The New York Times: Disunion: Modern Historians Revisit and Reconsider the Civil War from Lincoln's Election to the Emancipation Proclamation Ted Widm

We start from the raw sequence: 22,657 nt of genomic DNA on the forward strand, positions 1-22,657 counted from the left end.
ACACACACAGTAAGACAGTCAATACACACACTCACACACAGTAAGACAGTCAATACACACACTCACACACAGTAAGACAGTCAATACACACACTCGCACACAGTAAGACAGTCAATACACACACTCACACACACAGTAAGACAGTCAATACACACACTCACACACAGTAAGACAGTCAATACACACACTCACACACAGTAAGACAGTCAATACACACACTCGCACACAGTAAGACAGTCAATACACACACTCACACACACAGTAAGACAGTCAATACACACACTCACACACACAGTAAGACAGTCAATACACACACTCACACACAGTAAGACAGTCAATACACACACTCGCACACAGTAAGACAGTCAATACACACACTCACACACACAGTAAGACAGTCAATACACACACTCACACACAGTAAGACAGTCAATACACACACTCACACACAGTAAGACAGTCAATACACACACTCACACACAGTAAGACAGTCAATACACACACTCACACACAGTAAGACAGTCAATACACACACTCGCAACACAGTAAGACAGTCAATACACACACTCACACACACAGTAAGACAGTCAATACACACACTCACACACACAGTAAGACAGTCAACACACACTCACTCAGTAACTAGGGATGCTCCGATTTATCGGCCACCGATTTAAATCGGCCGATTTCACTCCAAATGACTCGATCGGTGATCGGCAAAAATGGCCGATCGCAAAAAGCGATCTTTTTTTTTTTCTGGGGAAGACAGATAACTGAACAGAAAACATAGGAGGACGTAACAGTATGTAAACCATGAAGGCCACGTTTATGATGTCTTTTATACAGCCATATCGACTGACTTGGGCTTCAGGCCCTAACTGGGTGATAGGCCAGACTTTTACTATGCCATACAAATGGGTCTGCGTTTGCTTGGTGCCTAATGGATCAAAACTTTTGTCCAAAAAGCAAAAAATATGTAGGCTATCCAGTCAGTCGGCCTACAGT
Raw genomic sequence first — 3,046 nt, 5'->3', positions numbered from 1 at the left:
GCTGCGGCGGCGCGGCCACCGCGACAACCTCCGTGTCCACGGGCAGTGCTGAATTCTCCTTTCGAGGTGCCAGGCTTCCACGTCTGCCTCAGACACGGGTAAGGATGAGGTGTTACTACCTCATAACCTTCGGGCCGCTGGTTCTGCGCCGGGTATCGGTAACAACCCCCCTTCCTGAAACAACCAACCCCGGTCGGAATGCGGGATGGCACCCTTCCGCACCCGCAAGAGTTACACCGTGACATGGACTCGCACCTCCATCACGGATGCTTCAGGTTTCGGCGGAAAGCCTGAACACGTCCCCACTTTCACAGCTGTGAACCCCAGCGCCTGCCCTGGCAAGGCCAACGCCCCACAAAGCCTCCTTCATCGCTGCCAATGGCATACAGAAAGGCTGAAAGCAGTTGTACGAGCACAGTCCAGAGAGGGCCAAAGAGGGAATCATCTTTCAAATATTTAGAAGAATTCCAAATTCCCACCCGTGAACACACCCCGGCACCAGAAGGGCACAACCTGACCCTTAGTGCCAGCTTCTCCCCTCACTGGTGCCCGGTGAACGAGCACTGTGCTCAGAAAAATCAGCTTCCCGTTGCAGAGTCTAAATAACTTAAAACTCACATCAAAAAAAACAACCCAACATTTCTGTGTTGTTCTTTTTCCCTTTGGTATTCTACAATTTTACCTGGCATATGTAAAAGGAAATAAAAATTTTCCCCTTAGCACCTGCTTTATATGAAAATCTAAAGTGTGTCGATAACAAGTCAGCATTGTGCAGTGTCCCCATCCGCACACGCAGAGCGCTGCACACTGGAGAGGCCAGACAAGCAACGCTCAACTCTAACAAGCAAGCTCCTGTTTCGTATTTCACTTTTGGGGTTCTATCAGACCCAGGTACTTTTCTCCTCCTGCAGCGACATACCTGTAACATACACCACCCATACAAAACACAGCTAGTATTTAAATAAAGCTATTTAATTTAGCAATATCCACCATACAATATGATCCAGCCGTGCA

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A major new collection of modern commentary—from scholars, historians, and Civil War buffs—on the significant events of the Civil War, culled from The New York Times' popular Disunion online journal. Since its debut on November 6, 2010, Disunion, The New York Times' acclaimed journal about the Civil War, has published hundreds of original articles and won multiple awards, including Best History Website from the New Media Institute and the History News Network. Following the chronology of the secession crisis and the Civil War, the contributors to Disunion, who include modern scholars, journalists, historians, and Civil War buffs, offer ongoing daily commentary and assessment of the Civil War as it unfolded. Now, for the first time, this fascinating and historically significant commentary has been gathered together and organized in one volume. In The New York Times: Disunion, historian Ted Widmer has selected more than 100 articles that cover events beginning with Lincoln's presidential victory through the Emancipation Proclamation. Topics include everything from Walt Whitman's wartime diary to the bloody guerrilla campaigns in Missouri and Kansas. Esteemed contributors include William Freehling, Adam Goodheart, and Edward Ayers, among others. The book also compiles new essays that have not been published on the Disunion site, by contributors and well-known historians such as David Blight, Gary Gallagher, and Drew Gilpin Faust. Topics include the perspective of African-American slaves and freed men on the war, the secession crisis in the Upper South, the war in the West (that is, past the Appalachians), the war in Texas, the international context, and Civil War-era cartography.

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